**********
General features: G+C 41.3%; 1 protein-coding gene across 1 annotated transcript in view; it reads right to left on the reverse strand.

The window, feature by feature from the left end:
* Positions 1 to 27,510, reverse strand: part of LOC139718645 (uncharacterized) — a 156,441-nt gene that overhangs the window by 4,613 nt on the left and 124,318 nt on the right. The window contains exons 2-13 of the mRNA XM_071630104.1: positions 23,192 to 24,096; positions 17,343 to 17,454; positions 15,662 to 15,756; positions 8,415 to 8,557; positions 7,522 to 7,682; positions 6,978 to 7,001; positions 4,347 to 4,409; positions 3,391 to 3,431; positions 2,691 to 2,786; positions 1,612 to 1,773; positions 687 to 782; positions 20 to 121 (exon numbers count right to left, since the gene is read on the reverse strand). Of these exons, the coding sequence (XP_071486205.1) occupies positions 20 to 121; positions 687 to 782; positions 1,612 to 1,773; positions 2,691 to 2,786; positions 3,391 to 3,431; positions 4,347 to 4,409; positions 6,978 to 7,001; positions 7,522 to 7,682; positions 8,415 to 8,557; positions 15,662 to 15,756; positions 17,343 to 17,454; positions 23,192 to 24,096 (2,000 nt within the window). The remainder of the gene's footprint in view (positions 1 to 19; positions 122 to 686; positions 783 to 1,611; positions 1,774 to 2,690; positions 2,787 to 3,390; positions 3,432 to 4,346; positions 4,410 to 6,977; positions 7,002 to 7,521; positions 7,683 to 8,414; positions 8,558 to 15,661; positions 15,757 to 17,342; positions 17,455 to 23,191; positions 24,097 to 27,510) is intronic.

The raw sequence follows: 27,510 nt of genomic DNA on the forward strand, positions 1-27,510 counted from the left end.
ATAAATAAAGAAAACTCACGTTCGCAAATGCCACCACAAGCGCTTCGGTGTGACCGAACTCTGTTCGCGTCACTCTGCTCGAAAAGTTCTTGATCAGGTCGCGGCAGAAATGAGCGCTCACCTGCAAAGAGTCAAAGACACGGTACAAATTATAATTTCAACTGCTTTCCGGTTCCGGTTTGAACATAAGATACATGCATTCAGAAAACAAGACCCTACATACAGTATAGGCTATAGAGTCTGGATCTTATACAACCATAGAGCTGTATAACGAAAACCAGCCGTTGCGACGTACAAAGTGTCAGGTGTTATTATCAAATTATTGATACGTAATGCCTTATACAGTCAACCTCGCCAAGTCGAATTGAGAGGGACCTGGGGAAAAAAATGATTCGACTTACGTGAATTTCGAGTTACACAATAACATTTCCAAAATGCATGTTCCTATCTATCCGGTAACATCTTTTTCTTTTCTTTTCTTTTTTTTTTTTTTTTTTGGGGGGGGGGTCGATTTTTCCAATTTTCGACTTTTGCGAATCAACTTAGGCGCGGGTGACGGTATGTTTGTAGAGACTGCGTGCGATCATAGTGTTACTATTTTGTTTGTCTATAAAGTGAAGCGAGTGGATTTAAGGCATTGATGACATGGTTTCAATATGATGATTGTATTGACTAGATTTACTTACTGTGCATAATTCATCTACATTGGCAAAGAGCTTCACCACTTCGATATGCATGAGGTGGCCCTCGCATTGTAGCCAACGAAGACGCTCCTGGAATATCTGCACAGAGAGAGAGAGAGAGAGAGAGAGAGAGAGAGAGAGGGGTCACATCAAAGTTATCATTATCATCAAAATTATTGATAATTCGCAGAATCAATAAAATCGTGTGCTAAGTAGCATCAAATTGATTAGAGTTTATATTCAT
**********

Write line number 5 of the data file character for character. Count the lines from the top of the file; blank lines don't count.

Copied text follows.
ATAAATAAAGAAAACTCACGTTCGCAAATGCCACCACAAGCGCTTCGGTGTGACCGAACTCTGTTCGCGTCACTCTGCTCGAAAAGTTCTTGATCAGGTCGCGGCAGAAATGAGCGCTCACCTGCAAAGAGTCAAAGACACGGTACAAATTATAATTTCAACTGCTTTCCGGTTCCGGTTTGAACATAAGATACATGCATTCAGAAAACAAGACCCTACATACAGTATAGGCTATAGAGTCTGGATCTTATACAACCATAGAGCTGTATAACGAAAACCAGCCGTTGCGACGTACAAAGTGTCAGGTGTTATTATCAAATTATTGATACGTAATGCCTTATACAGTCAACCTCGCCAAGTCGAATTGAGAGGGACCTGGGGAAAAAAATGATTCGACTTACGTGAATTTCGAGTTACACAATAACATTTCCAAAATGCATGTTCCTATCTATCCGGTAACATCTTTTTCTTTTCTTTTCTTTTTTTTTTTTTTTTTTGGGGGGGGGGTCGATTTTTCCAATTTTCGACTTTTGCGAATCAACTTAGGCGCGGGTGACGGTATGTTTGTAGAGACTGCGTGCGATCATAGTGTTACTATTTTGTTTGTCTATAAAGTGAAGCGAGTGGATTTAAGGCATTGATGACATGGTTTCAATATGATGATTGTATTGACTAGATTTACTTACTGTGCATAATTCATCTACATTGGCAAAGAGCTTCACCACTTCGATATGCATGAGGTGGCCCTCGCATTGTAGCCAACGAAGACGCTCCTGGAATATCTGCACAGAGAGAGAGAGAGAGAGAGAGAGAGAGAGAGAGAGGGGTCACATCAAAGTTATCATTATCATCAAAATTATTGATAATTCGCAGAATCAATAAAATCGTGTGCTAAGTAGCATCAAATTGATTAGAGTTTATATTCAT